Foreign policy is messy--and also incredibly interesting. Every day, decisionmakers must formulate and modify the US’s stance towards states like Russia, China, Germany, Iran, Syria, and Israel and tackle cross-cutting issues that touch on human rights, climate change, poverty, human insecurity, nuclear arms proliferation, and economic collapse. In Contemporary American Foreign Policy: Influences, Challenges, and Opportunities, authors Richard Mansbach (Iowa State University) and Kirsten Taylor (Berry College) examine modern foreign policy problems from a variety of angles, not just through the lens of a so-called “national interest.” In each chapter, they focus on today’s most pressing contemporary challenges, exploring their origins and backgrounds. They systematically shed light on the competing forces that influence them, outline the various policy options available to decisionmakers for addressing them, and explore the potential consequences of those policies. Throughout, they also look at foreign policy at all levels: international, society, government, “role”-specific, and individual.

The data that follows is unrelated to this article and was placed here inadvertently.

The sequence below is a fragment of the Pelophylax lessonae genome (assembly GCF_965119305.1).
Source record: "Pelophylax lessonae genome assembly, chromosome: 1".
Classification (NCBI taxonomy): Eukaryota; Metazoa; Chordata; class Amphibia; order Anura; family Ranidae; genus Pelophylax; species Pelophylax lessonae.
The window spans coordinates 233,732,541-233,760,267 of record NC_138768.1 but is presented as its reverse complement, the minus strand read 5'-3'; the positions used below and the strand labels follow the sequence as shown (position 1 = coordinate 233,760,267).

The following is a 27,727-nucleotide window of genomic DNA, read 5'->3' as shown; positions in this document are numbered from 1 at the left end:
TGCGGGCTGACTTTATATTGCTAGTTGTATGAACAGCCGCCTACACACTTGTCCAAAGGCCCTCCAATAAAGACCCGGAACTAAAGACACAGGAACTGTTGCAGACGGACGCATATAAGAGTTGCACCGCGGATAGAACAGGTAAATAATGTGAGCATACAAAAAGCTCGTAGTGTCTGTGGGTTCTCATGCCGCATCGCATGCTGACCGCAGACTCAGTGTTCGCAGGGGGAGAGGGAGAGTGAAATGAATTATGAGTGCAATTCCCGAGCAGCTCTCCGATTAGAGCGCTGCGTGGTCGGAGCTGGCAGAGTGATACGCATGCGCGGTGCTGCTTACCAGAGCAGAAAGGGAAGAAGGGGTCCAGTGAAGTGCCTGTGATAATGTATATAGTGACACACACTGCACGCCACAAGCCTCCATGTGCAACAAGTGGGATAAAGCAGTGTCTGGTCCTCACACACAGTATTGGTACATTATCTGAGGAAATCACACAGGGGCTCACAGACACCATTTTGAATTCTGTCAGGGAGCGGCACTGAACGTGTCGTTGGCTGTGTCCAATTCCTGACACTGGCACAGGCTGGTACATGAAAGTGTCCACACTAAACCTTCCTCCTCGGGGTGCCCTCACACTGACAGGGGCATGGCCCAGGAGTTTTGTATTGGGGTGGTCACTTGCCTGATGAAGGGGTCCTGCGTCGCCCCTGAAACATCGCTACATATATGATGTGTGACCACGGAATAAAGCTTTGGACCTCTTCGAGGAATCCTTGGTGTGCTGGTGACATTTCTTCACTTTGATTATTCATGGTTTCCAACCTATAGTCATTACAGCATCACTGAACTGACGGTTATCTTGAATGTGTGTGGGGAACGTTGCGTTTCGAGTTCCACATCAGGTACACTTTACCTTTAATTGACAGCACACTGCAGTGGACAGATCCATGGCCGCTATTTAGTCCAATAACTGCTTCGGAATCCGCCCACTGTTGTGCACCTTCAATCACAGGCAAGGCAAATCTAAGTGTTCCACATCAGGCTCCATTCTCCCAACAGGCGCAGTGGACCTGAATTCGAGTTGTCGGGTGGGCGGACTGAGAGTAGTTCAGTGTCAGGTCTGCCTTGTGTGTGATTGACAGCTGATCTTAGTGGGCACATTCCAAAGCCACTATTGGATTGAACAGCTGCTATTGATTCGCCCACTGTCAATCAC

Chapter 1: Sources of American Foreign Policy
Sources of American Foreign Policy
Fed Chairman Ben Bernanke testifies before Congress about America’s great recession.
AP Photo/Evan Vucci
Our first chapter examines key influences on U.S. foreign-policy formulation and implementation. It begins by discussing how the foreign and domestic arenas have become intermingled in a globalized world and then identifies the several sources of foreign policy.
The Linkage of Domestic and Foreign Policies
With America’s economy sputtering, interest rates near zero, and the threat of a second recession looming, America’s Federal Reserve announced a third round of “quantitative easing” (QE3) in September 2012. The Fed would purchase up to $40 billion a month of U.S. mortgage-backed bonds to [Page 7]increase America’s money supply and provide financial institutions with additional capital that could be loaned ...